Corporate study urges better marketing metrics
In a fast-changing world of consumer technologies, social platforms and communication channels, marketers need to measure a more complex range of factors in order to demonstrate marketing effectiveness, according to research from The Chartered Institute of Marketing (CIM) and Deloitte.
The report, entitled 'Improving Marketing Effectiveness: Leading practices in marketing accountability', investigated ways in which companies currently measure the performance of marketing, concluded that most are measuring what is easy but are not evaluating all metrics effectively.
The survey found that 96% of companies surveyed are measuring customer satisfaction, and 80% are measuring brand health. This at least proves that marketing measurement is generally taking place. However, a question remains over which factors are being measured and whether they are the best benchmarks to use.
Previous research by Deloitte and CIM identified measurement as a key issue for marketing teams who are struggling to articulate the role and value of marketing to their organisation. According to Nick Turner, head of marketing effectiveness at Deloitte, and one of the report's authors, "To improve the effectiveness of marketing, marketers need to measure the metrics that count, not just those that are easy to identify. Where marketers measure effectively, there is a much greater understanding of the value of marketing within the wider organisation, and a better alignment of marketing strategy with corporate strategy."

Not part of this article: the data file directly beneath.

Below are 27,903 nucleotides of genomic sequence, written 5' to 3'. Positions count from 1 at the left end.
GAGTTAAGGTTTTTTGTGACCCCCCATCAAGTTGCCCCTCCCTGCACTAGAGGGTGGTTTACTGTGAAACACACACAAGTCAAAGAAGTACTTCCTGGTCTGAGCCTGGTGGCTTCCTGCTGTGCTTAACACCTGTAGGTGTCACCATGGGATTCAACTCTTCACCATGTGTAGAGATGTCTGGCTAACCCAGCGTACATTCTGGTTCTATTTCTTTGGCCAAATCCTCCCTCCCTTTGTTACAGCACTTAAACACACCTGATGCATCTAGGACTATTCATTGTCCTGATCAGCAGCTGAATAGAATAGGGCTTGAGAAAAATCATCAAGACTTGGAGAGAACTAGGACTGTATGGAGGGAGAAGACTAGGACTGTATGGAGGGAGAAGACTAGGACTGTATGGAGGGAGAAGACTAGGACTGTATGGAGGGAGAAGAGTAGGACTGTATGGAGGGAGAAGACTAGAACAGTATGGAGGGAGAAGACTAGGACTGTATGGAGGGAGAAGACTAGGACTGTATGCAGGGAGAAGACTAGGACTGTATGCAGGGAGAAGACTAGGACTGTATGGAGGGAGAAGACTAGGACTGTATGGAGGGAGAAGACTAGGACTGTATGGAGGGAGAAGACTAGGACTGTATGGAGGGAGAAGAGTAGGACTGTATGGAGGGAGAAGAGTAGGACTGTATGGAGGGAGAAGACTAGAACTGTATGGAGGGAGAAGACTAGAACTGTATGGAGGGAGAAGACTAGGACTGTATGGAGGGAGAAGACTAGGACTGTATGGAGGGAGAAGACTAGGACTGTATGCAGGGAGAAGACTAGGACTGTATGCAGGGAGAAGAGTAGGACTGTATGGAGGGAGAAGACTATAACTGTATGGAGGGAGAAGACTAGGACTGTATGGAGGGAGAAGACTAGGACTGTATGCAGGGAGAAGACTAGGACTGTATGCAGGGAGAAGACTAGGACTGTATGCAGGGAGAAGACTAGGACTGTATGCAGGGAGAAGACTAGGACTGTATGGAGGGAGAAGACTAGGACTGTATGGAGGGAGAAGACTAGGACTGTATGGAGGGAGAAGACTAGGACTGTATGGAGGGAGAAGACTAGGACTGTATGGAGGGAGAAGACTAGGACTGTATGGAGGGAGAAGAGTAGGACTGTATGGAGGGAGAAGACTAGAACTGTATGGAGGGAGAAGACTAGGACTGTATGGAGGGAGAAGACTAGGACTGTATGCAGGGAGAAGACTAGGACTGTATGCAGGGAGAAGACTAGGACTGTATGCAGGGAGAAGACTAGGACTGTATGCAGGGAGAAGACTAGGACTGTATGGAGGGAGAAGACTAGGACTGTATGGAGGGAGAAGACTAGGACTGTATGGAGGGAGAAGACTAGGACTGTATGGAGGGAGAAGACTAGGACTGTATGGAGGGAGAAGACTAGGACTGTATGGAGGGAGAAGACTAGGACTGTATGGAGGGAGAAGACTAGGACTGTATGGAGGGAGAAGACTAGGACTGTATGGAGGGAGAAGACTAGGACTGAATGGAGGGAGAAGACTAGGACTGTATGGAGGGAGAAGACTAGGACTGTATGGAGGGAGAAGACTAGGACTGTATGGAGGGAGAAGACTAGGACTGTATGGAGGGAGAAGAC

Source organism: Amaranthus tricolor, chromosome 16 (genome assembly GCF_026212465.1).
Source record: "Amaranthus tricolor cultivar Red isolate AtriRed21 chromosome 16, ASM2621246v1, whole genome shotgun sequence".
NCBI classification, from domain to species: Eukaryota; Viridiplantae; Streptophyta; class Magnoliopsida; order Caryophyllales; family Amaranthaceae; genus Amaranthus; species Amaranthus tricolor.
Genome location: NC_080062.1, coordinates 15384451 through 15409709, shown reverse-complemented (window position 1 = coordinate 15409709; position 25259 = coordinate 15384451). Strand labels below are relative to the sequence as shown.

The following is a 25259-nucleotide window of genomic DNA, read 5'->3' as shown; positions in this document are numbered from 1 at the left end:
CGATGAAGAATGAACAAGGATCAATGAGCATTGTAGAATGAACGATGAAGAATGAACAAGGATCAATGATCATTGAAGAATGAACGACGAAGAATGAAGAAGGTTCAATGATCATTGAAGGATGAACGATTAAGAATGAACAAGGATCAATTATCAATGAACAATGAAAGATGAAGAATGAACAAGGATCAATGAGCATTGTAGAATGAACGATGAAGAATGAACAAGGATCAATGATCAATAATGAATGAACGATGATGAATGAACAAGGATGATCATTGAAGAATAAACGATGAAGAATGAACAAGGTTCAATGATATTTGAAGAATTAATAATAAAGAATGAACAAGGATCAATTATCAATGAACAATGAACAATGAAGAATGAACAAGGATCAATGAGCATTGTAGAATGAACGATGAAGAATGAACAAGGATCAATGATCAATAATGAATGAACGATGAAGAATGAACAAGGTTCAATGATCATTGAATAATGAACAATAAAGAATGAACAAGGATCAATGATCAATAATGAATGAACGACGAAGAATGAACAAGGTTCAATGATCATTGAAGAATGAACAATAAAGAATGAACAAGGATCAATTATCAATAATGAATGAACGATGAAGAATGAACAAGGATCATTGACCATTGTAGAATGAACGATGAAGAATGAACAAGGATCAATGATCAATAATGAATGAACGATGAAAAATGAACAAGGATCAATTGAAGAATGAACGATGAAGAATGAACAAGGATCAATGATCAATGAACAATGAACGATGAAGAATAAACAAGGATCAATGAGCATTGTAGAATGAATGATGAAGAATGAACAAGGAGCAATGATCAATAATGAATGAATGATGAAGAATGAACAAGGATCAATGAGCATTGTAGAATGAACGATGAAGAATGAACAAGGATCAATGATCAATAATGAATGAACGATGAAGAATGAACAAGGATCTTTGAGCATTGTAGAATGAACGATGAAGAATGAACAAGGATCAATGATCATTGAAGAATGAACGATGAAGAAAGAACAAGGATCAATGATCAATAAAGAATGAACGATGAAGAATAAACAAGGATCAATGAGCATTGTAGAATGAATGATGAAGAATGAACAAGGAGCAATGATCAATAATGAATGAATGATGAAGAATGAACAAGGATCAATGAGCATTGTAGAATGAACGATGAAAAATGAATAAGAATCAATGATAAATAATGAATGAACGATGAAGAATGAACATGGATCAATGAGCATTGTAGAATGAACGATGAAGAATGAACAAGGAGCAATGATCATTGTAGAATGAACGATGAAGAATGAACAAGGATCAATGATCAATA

Customer satisfaction is an example of where measurement does not appear to be giving the full picture. For example, while the majority of companies measure customer satisfaction, only 10% effectively measure the consistency of the customer experience and only 11% measure the cost to serve effectively. In this case, measurement may be showing whether or not customers are satisfied, but it is not accurately evaluating the profitability of that satisfaction, or the brand experience as a whole.
"Digital marketing is a key area where marketers are arguably not making sufficient progress with measurement - only 20% of those surveyed felt that their organisation was doing this 'very effectively'," said Thomas Brown, head of insights for CIM. "It appears that technology is a limiting factor, with only 10% strongly agreeing that the technology requirements to deliver their strategy were clearly understood."
The key recommendation of the research is that there are tangible benefits for marketers who measure more challenging metrics, such as customer experience; these companies had greater alignment between marketing strategy and the organisation's overall corporate strategy and greater overall effectiveness of marketing within their organisations.
"Marketers are clearly undertaking measurement, but the next step is to ensure that the right metrics are being measured and, more crucially, that they are being measured in the right way," Brown concluded. "Improving marketing effectiveness through a more robust approach to accountability will go some way to helping align the activities and dialogues of marketers with business leaders."